Westerlo, Eilardus, Dd
Westerlo, Eilardus, D.D.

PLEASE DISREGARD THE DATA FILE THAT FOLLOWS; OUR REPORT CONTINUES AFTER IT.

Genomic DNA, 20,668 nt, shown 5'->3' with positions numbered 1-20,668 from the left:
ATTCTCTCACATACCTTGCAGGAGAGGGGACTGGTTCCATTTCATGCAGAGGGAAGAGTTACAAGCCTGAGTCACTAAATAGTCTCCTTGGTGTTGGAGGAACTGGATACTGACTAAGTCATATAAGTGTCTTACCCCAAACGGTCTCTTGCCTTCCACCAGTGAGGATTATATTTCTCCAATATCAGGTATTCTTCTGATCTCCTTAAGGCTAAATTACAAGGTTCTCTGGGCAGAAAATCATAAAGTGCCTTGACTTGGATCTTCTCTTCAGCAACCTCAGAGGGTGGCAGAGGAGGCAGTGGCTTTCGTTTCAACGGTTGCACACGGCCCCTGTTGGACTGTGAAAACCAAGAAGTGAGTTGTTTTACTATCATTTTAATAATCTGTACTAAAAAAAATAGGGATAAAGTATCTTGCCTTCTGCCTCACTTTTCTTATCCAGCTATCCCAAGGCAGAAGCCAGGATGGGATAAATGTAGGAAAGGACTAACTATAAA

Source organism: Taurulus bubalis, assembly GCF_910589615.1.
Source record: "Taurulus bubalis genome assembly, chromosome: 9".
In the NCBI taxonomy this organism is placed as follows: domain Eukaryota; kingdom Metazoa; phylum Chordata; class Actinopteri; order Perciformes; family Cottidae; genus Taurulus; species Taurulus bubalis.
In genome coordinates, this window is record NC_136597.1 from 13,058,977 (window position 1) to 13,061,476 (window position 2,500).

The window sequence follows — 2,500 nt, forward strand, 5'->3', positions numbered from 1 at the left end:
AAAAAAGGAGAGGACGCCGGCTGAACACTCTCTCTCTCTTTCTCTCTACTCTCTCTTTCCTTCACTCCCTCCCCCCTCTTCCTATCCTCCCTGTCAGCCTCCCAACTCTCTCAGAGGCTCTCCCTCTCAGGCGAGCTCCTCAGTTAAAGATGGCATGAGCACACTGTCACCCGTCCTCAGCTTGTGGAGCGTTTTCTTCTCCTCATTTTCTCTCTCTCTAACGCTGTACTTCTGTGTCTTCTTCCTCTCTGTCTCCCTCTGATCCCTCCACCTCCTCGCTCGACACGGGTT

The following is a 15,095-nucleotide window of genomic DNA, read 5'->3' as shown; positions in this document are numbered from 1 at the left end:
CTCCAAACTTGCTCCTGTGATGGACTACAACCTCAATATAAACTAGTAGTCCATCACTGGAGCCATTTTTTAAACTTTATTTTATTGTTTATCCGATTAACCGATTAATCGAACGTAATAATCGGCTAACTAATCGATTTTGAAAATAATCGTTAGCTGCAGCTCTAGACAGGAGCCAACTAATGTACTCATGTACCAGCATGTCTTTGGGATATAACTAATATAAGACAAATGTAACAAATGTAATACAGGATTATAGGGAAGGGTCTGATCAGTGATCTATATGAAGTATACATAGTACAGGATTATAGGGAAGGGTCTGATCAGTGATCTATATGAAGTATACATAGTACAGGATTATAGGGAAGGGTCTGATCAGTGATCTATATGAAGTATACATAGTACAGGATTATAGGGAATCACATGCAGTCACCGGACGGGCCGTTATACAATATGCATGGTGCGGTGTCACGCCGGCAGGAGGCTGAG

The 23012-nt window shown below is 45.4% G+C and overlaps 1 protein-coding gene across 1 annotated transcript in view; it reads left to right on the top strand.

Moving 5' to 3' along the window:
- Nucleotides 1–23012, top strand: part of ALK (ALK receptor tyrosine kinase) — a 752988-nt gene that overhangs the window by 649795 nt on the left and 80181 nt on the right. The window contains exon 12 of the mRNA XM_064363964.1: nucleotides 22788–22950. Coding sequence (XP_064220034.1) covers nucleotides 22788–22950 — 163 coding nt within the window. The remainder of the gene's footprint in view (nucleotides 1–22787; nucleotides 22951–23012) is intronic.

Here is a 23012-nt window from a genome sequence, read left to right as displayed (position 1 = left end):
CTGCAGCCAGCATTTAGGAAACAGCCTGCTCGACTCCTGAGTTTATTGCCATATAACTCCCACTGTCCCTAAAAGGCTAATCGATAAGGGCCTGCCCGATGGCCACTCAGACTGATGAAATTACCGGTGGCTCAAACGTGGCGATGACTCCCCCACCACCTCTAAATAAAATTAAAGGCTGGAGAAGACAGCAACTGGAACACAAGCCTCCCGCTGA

the successor of Theodorus Frelinghuysen in the Reformed Church of Albany, was born in Groningen, Holland, in 1738, his father, Rev. Isaac Westerlo, being pastor of the Church at that place. Consecrated by his parents from his early boyhood to the ministry, after spending six years at the Latin school of Oldenzaal he entered the University of Groningen at the age of sixteen; spent six full years in preparation for his holy office; and at twenty-two was admitted to its vows in 1760. Just at that time he unexpectedly received and accepted the call to Albany; was installed as pastor of the Church in March, and arrived in the autumn of that year in the city where he spent his ministerial life. About eight years after coming to Albany he fell into a state of religious despondency, which proved to be an eventful period of his spiritual life. Relief came only with much prayer and struggle of soul, but it seemed like "life from the dead." In 1775 he married the widow of Stephen Van Rensselaer, patron of the manor of Rensselaerwyck, and resided with her at the manor-hoilseunntil.1784, when they removed to the parsonage on Broadway. Dr. John H. Livingston's wife was the sister of Mrs. Westerlo. The relationship between these two eminent clergymen grew in strength and usefulness with their years and services for Christ's kingdom. Both of them were ardent supporters of the independence of the American Church from that of Holland, and were known as peacemakers and leaders during all the strifes, which ended in the triumph of their principles. Both of them were equally bold and influential patriots during the Revolutionary War. When Burgoyne was moving towards Albany in 1777, Dr. Westerlo took his family to a place of safety, but came back to his home, directed his church to be opened, and held daily religious services for a week, with fervent prayers for the army and animating exhortations to those who remained in the city. Dr. Livingston aided him in these patriotic services, which continued until the surrender of Burgoyne and his army. When Washington visited Albany in 1782, Dr. Westerlo delivered the address of public welcome. Until 1782 he preached only in the Dutch language, and at his death stated services in that tongue ceased in his church. But at the period named he began to preach on a part of each Sunda in English, and continued to do so with acceptance until Dr. Bassett became his colleague, in June, 1787, about three years before his own decease. He was a man of fine personal presence, mild and persuasive in manner, yet dignified and commanding. He was beloved by his own people, and a favorite in the community among all denominations of Christians. An excellent classical and theological scholar, he was familiar with the best learning of his times. He wrote well in Hebrew and Greek, and president Stiles of Yale College, with whom he corresponded, said that he wrote Latin with greater purity than any man he ever knew. He left a Hebrew and Greek lexicon, prepared apparently for publication, in his own neat manuscript. Among his papers was found an interesting autobiography, written in Dutch, up to May, 1782, and in English up to Dec. 4, 1790. This work, he says, was written "for his own edification and the remembrance of God's mercies." During his last illness, a brief period of despondency was followed by the most cheerful and happy serenity of soul. "His people came from all parts of the city to see him when he was near his end, and he left them with his blessing in such a solemn manner that it was thought he did as much good in his death as in his life." He will always be remembered among the great and good ministers of the Church of his fathers. He died Dec. 26, 1790. "So omnipresent was his religion, so engrossing his piety, that his habitual state of mind seemed to be 'one continued prayer,' and his life 'one unbroken offering of praise.'" See Rogers, Historical Discourse, p. 31, 32; Corwin, Manual of the Ref. Church, p. 265, 266; Sprague, Annals of the Amer. Pulpit, 9:2931. (W.J.R.T.)